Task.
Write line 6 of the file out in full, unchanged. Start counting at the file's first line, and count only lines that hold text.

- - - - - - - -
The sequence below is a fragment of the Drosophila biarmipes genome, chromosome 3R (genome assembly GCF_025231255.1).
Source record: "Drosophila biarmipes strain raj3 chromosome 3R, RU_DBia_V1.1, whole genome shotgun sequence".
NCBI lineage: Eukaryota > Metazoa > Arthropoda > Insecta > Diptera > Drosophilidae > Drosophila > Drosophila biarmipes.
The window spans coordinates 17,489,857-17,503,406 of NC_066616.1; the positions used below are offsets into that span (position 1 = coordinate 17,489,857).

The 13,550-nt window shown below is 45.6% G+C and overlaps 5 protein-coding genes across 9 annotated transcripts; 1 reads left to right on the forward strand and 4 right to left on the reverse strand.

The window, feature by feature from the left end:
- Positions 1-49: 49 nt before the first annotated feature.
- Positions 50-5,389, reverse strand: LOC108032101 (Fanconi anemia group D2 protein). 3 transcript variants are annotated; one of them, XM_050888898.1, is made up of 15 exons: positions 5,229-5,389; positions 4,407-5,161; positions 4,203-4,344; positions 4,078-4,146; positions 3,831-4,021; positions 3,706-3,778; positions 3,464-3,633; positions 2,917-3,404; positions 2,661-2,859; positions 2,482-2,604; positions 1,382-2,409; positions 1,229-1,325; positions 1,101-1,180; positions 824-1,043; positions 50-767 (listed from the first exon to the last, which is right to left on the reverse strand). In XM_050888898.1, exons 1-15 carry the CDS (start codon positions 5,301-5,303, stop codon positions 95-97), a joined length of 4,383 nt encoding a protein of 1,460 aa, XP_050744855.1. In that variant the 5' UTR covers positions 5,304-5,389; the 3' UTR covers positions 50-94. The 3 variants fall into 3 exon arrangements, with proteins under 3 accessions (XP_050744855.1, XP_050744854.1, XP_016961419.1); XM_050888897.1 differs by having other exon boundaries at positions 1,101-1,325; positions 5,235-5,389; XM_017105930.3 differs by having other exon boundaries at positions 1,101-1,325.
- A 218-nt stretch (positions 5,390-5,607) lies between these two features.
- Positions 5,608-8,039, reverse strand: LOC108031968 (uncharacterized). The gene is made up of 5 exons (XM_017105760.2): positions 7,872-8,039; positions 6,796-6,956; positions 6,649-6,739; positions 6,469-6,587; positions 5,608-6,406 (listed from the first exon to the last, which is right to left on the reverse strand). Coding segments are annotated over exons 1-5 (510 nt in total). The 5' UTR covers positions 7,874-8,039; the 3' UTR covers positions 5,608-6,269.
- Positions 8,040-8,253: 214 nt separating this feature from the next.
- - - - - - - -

The window, feature by feature from the left end: